As discussed in our previous post, there are numerous microphone models and styles designed to suit specific applications. The appropriate microphone for your space should include frequency response that covers the source’s spectrum, enhancing desired frequencies while rejecting unwanted frequencies. Your chosen microphone should be capable of withstanding the source’s maximum level. The microphone should also have adequate sensitivity, as well as sufficient voltage to the input stage to which it is connected.

Microphones should be placed as close as possible to the source, while avoiding saturation or distortion. In general, the distance should be less than the room’s critical distance, as depicted in the following graphic.

Proper microphone placement is important for avoiding interference – a phenomenon that occurs when multiple waves superimpose. Interference can happen both acoustically and electronically, and can be prevented by verifying that all microphones have the same polarity while avoiding picking up the same source with more than one microphone.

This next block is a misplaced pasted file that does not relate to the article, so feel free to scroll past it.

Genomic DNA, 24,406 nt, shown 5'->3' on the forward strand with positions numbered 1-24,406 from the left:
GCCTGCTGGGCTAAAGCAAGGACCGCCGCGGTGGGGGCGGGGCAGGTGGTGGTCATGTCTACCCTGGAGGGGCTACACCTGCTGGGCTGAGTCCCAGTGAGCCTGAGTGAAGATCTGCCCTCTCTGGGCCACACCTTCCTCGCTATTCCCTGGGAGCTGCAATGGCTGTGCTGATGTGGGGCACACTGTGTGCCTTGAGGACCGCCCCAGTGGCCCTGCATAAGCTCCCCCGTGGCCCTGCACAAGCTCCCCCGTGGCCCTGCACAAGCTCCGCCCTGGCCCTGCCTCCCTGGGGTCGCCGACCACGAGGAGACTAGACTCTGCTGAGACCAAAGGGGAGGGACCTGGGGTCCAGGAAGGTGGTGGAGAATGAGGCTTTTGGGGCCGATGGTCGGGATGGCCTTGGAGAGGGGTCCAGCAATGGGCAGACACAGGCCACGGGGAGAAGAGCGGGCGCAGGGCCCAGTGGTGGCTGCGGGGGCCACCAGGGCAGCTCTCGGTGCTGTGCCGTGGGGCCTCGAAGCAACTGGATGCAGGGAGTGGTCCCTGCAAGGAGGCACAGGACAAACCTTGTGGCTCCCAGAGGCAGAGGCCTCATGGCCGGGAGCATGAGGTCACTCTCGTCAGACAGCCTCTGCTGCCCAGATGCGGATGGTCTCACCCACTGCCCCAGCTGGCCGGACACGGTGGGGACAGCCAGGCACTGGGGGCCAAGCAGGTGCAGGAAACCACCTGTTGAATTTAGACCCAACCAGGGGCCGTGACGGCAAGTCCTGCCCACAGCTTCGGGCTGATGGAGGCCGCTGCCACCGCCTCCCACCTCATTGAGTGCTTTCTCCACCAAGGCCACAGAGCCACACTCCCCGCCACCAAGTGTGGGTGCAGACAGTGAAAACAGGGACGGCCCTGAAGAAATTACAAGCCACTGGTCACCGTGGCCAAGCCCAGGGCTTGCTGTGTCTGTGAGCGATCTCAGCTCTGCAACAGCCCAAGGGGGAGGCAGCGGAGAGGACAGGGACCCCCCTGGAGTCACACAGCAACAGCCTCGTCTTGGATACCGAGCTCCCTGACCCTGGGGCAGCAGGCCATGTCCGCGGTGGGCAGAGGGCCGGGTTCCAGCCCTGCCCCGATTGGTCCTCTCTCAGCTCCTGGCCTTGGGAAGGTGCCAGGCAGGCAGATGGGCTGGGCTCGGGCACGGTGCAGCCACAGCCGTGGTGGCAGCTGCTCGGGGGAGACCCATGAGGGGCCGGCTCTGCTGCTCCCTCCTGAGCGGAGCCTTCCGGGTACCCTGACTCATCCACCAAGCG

Early reflections also cause interference. The result of interference, which is also caused by polarity and picking up a signal with two microphones as described in the previous paragraph, results in comb filtering. Comb filtering can be avoided using the 3-1 rule: the distance between two adjacent microphones should be at least 3x the distance from one microphone to the source. Automatic mixers are also effective for reducing or eliminating interference.

There are many factors involved in the selection and installation of microphones. To learn more about microphones and other audio tips and tricks, check out our Audio 101 tutorials on Cornerstone.